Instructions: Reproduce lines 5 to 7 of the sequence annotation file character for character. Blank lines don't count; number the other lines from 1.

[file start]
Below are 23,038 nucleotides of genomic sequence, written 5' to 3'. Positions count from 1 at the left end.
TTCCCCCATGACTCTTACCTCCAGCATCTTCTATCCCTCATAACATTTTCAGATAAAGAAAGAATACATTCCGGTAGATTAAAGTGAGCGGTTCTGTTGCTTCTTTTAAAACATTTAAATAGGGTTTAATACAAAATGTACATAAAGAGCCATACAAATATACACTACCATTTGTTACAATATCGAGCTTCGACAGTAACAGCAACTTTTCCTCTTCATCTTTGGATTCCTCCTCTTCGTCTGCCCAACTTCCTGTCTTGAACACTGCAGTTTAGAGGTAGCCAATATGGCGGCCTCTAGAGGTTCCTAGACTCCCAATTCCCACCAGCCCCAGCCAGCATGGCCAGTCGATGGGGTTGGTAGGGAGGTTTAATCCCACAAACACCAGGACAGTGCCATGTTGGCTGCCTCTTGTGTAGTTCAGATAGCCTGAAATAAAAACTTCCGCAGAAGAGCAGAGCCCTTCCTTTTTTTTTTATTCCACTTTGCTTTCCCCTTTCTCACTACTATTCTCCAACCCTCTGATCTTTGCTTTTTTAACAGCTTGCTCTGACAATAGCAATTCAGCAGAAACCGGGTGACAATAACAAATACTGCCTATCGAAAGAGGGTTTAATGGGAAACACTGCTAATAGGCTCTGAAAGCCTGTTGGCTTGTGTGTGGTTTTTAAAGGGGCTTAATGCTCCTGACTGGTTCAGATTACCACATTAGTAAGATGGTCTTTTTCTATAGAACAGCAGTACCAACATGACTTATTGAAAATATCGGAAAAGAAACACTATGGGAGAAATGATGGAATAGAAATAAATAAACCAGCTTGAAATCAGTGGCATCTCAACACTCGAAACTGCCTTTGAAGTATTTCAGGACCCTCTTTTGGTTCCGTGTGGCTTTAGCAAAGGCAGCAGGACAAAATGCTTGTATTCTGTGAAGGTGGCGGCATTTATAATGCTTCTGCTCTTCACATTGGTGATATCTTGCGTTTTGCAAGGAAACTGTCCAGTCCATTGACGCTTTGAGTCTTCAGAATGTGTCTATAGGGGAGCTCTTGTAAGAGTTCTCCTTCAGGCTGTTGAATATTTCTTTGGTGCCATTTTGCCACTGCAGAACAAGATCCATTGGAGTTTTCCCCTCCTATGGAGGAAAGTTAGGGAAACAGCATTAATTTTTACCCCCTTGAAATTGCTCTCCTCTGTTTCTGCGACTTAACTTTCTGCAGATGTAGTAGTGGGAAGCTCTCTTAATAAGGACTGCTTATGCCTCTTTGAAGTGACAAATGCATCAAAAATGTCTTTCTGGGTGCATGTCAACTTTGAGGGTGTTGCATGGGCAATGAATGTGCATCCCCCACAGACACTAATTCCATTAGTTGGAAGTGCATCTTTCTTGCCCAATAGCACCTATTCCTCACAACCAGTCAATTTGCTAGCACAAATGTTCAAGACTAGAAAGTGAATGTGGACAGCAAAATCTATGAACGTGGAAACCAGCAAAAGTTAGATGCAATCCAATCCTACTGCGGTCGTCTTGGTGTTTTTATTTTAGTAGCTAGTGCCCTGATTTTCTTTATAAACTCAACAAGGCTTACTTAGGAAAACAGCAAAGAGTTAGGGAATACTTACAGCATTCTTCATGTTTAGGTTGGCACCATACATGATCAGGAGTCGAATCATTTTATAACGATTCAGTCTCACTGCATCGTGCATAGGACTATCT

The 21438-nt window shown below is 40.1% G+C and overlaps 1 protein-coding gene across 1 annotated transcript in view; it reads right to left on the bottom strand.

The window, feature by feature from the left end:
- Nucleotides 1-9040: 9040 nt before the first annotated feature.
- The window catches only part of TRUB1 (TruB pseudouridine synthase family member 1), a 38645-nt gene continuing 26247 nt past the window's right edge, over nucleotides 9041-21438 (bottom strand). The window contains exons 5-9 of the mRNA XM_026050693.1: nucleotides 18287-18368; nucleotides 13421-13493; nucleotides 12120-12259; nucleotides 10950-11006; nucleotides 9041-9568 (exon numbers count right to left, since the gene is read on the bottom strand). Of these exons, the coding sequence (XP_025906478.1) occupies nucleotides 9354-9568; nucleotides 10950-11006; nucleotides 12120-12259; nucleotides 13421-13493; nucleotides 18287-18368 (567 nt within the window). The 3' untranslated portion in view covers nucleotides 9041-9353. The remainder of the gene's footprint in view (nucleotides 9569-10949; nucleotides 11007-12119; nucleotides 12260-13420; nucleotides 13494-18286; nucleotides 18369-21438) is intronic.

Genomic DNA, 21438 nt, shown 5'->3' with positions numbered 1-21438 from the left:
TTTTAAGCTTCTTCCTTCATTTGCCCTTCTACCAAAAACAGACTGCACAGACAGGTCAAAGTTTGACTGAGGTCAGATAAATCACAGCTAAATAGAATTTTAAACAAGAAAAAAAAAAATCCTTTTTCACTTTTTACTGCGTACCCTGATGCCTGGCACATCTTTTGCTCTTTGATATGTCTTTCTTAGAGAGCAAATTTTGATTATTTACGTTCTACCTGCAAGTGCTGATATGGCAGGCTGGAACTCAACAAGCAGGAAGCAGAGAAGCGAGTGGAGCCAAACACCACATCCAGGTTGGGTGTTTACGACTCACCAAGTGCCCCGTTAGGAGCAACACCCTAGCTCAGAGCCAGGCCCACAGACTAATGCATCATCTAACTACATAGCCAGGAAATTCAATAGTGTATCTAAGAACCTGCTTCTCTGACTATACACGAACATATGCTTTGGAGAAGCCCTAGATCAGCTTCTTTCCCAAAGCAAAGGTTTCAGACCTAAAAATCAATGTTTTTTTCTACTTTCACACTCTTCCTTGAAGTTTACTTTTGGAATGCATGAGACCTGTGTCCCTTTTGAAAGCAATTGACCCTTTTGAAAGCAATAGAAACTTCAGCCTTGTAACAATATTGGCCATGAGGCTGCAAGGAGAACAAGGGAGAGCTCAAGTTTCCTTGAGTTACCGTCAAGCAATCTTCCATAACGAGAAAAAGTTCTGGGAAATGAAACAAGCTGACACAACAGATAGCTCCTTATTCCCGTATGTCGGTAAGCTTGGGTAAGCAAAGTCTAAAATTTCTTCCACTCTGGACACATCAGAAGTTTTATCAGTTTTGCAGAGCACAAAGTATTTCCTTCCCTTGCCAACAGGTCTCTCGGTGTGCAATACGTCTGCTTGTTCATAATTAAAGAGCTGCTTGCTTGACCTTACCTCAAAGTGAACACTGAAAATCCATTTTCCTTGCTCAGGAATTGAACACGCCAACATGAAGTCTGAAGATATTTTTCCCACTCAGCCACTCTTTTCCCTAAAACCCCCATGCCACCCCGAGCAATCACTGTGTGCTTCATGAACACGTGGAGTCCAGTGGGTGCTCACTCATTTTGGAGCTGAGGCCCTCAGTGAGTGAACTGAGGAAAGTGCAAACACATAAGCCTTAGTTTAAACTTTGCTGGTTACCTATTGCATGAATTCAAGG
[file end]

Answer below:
- Nucleotides 1-9040: 9040 nt before the first annotated feature.
- The window catches only part of TRUB1 (TruB pseudouridine synthase family member 1), a 38645-nt gene continuing 26247 nt past the window's right edge, over nucleotides 9041-21438 (bottom strand). The window contains exons 5-9 of the mRNA XM_026050693.1: nucleotides 18287-18368; nucleotides 13421-13493; nucleotides 12120-12259; nucleotides 10950-11006; nucleotides 9041-9568 (exon numbers count right to left, since the gene is read on the bottom strand). Of these exons, the coding sequence (XP_025906478.1) occupies nucleotides 9354-9568; nucleotides 10950-11006; nucleotides 12120-12259; nucleotides 13421-13493; nucleotides 18287-18368 (567 nt within the window). The 3' untranslated portion in view covers nucleotides 9041-9353. The remainder of the gene's footprint in view (nucleotides 9569-10949; nucleotides 11007-12119; nucleotides 12260-13420; nucleotides 13494-18286; nucleotides 18369-21438) is intronic.

Genomic DNA, 21438 nt, shown 5'->3' with positions numbered 1-21438 from the left: